In 2000 (red area), there were three reported declines in the runup to the presidential election as the NASDAQ/dotcom bubble burst, followed by 15 more months of contraction traceable first, to that bubble, and then, to the 9/11 terrorist attacks. I don’t recall anyone in the general or business press using the word “recession” during the initial three-month time frame.

The current 5-month semi-rough patch (green area) is not as serious as the other two — yet. It would be nice if the business press weren’t so presumptive about the idea that things will get worse (or even are that way already), when there’s no good reason right now to believe that “worse” or “better” is the more likely outcome.

Cross-posted at NewsBusters.org.

Update: NY Times Iraq Reporter Is Admitted Former Saddam Officer — And Has Been Very Busy

To refresh from what I posted on earlier this morning (NewsBusters; BizzyBlog [third item at post] — here’s the admission from New York Times reporter Qais Mizher, in his report from Basra in yesterday’s Times:

Early last week, when the assault started, I happened to be in Diwaniya, another southern city, as part of my work as a reporter and translator for The New York Times.

Calling on my experience as a captain in the Iraqi Army before the 2003 invasion and essentially a war correspondent since then, I headed to Basra to see if I could make my way into the city and see what was happening there.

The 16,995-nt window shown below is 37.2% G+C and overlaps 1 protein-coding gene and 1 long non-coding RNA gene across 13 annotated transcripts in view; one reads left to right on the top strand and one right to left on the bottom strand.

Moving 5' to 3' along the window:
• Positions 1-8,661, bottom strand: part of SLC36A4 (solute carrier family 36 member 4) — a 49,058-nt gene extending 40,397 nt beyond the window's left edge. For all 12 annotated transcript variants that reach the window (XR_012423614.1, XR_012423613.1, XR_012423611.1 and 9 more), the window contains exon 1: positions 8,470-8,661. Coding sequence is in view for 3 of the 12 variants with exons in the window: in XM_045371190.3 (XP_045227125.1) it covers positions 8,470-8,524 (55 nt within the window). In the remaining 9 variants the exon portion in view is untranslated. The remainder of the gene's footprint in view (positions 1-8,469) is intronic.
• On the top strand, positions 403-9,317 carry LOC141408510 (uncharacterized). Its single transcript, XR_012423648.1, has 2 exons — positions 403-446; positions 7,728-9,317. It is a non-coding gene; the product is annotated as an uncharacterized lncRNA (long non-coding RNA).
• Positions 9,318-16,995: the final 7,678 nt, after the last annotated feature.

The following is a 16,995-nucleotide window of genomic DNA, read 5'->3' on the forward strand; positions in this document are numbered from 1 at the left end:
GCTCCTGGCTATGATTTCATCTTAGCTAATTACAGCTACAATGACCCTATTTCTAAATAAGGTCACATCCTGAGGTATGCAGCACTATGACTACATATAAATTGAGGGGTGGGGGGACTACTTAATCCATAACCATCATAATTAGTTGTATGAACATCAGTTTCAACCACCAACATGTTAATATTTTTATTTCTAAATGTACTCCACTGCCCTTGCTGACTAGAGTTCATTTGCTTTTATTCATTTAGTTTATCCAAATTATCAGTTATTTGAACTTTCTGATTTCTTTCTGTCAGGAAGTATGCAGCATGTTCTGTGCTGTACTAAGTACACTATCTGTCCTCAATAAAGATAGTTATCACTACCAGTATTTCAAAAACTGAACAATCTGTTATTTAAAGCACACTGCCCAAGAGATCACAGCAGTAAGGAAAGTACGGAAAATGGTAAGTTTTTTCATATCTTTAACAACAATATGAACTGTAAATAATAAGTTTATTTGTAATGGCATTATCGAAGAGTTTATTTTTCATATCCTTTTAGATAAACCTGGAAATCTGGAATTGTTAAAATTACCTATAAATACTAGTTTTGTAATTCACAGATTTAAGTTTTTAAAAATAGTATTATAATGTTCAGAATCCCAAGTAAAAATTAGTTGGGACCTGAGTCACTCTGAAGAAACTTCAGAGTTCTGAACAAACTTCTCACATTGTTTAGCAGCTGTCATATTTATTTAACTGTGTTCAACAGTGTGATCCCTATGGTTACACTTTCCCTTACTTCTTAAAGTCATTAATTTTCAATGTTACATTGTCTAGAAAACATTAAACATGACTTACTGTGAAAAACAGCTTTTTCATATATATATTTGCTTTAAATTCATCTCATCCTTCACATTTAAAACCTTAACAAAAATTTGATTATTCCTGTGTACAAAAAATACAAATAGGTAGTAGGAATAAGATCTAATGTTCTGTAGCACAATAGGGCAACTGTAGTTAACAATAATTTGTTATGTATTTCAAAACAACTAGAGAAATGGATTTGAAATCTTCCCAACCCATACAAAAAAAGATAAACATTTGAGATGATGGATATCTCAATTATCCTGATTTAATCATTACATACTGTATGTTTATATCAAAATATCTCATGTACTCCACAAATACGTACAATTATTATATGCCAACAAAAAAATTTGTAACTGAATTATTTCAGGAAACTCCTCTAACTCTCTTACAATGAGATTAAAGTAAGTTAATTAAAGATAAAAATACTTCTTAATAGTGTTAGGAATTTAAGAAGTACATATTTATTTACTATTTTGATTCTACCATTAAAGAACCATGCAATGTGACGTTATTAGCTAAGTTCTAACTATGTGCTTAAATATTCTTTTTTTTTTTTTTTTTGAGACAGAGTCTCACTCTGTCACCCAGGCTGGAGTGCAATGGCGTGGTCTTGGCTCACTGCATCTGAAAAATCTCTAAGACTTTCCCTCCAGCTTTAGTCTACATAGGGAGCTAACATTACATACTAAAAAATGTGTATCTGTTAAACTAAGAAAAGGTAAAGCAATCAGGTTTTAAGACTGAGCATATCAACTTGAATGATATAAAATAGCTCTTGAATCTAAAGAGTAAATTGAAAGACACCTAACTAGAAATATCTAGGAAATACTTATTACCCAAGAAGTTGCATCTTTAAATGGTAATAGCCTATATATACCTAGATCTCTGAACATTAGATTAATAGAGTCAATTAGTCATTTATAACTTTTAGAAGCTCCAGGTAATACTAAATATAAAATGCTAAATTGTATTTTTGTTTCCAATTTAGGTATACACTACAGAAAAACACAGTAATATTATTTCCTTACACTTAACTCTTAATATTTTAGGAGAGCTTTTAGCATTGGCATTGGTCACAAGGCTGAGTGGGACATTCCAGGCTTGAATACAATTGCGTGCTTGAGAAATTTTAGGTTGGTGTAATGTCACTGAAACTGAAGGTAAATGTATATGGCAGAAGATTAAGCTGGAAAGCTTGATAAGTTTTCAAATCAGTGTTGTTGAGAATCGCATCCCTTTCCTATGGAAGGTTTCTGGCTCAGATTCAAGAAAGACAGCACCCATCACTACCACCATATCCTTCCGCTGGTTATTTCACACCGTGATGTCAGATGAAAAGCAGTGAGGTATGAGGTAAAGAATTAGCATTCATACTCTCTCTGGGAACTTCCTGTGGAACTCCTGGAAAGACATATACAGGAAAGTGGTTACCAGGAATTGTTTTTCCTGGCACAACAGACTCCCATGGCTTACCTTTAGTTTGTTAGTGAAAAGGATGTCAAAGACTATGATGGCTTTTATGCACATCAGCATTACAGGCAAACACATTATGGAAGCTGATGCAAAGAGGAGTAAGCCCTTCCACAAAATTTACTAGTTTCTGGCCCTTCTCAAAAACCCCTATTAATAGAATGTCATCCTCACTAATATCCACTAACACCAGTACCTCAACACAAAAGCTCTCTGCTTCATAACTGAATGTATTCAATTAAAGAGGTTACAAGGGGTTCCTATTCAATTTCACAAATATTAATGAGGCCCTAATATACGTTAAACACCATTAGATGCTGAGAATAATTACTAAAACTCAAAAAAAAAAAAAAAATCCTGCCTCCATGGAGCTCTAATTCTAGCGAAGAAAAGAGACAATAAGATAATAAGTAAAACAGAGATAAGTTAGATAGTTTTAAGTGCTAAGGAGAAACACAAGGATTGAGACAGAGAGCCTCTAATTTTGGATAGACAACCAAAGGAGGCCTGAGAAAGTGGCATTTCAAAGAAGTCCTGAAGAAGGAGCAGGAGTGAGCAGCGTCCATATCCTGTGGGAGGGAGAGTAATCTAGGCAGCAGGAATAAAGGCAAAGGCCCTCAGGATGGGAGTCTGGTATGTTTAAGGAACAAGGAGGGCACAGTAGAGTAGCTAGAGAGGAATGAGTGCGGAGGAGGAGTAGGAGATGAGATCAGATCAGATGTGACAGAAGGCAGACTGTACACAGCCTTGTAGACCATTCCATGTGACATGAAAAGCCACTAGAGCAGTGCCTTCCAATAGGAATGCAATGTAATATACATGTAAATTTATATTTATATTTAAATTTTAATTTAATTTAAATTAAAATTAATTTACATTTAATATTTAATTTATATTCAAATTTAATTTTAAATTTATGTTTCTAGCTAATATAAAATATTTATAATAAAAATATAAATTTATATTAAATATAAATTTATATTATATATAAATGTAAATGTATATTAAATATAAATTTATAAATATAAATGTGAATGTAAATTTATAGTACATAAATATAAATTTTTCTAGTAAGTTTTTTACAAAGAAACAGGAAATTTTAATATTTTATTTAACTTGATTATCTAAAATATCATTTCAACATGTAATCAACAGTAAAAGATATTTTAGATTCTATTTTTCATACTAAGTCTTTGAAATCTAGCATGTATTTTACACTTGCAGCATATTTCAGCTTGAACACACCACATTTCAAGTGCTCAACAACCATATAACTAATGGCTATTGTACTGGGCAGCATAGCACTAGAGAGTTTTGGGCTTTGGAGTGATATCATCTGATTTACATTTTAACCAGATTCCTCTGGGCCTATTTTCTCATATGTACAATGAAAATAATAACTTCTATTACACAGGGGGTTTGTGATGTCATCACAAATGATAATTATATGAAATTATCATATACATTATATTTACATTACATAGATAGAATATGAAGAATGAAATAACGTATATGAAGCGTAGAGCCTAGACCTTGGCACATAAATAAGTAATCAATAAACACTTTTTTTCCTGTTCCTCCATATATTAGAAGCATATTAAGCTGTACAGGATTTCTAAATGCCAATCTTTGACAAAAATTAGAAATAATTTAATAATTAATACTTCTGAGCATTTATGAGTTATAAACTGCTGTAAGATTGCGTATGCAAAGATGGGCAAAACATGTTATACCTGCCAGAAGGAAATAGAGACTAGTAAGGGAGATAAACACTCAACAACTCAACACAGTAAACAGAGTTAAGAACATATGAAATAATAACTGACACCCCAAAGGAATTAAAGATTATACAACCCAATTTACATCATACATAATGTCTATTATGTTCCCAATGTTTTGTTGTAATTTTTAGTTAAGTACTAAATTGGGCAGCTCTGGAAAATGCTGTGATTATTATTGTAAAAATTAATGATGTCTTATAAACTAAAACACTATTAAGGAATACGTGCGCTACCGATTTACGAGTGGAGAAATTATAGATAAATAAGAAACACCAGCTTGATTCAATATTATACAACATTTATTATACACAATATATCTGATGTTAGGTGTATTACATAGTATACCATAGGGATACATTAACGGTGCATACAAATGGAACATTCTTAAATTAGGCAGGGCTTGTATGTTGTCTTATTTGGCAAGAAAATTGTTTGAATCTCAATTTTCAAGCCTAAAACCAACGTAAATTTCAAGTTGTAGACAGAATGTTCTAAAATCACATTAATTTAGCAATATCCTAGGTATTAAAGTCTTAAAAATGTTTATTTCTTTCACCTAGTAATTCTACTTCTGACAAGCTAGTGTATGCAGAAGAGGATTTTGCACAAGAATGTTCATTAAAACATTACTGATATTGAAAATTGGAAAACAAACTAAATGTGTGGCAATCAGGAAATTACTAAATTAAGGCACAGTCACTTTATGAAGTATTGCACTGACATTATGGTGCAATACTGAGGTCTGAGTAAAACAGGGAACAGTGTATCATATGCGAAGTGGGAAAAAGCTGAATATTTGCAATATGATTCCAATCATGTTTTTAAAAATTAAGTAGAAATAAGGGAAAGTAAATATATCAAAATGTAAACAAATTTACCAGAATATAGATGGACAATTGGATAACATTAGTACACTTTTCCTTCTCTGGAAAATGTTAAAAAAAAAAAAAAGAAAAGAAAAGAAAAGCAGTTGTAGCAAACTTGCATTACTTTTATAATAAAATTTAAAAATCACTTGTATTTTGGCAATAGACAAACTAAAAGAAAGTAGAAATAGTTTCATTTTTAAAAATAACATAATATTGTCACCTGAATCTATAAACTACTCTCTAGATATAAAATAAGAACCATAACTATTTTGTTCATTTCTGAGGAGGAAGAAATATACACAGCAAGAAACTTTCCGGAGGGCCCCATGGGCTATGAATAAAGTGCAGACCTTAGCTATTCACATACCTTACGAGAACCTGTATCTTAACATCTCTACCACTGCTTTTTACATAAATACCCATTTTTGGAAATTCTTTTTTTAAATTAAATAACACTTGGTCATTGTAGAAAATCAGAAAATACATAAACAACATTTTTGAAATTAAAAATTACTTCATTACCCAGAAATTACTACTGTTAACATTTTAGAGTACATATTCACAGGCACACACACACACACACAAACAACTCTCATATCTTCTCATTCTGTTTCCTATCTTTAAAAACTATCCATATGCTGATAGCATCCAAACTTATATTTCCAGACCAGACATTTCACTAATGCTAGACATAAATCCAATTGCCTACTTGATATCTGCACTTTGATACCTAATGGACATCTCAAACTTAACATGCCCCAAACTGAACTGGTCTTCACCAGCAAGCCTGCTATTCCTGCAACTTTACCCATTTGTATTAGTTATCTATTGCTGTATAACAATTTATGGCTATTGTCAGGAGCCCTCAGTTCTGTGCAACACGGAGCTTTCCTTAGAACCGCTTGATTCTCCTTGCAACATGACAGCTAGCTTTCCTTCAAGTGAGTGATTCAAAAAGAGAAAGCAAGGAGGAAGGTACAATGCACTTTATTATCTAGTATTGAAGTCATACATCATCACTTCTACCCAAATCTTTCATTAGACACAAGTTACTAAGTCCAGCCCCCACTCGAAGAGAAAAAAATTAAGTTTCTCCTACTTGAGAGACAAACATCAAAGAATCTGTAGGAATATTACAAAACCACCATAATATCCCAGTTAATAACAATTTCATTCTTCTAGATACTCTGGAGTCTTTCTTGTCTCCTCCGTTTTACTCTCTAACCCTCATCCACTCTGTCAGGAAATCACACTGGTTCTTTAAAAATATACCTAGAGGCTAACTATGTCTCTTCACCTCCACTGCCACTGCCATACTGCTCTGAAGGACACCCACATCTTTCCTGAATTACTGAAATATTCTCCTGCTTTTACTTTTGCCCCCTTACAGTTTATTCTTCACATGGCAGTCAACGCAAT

Yesterday, Richard Miniter at Pajamas Media pointed out that Mizher’s self-professed “experience” means that he “was an officer in Saddam’s army.”

A search on Mizher’s full name in quotes at the Times shows that it comes up in 313 stories, going all the way back to September 2004. Mizher’s regular reportorial contributions appear to have begun in late August 2005. He has rarely, if ever, had his byline alone on a story; the one excerpted above is either the first instance, or a rare exception.


  • Someone with more time than I have ought to go through the reports to which Mizher has contributed to see how a former Saddam officer might have colored them.
  • How many other former Saddam officers are in Old Media’s employ over in Iraq?
  • Those skeptical of the need for folks like Yon, Totten, Ardolino, Dollard, et al need to remind me again — Why should Old Media’s wire services and “newspapers of record” deserve the presumption of greater credibility than the milbloggers?

Cross-posted at NewsBusters.org.

Couldn’t Help But Notice (040108)

I didn’t miss this item from a week ago, but haven’t blogged on it until now:

Saddam Hussein’s intelligence agency secretly financed a trip to Iraq for three U.S. lawmakers during the run-up to the U.S.-led invasion, federal prosecutors said Wednesday.

The three anti-war Democrats made the trip in October 2002, while the Bush administration was trying to persuade Congress to authorize military action against Iraq. While traveling, they called for a diplomatic solution.

Prosecutors say that trip was arranged by Muthanna Al-Hanooti, a Michigan charity official, who was charged Wednesday with setting up the junket at the behest of Saddam’s regime. Iraqi intelligence officials allegedly paid for the trip through an intermediary and rewarded Al-Hanooti with 2 million barrels of Iraqi oil.

Now that it’s been over a week, I have three questions: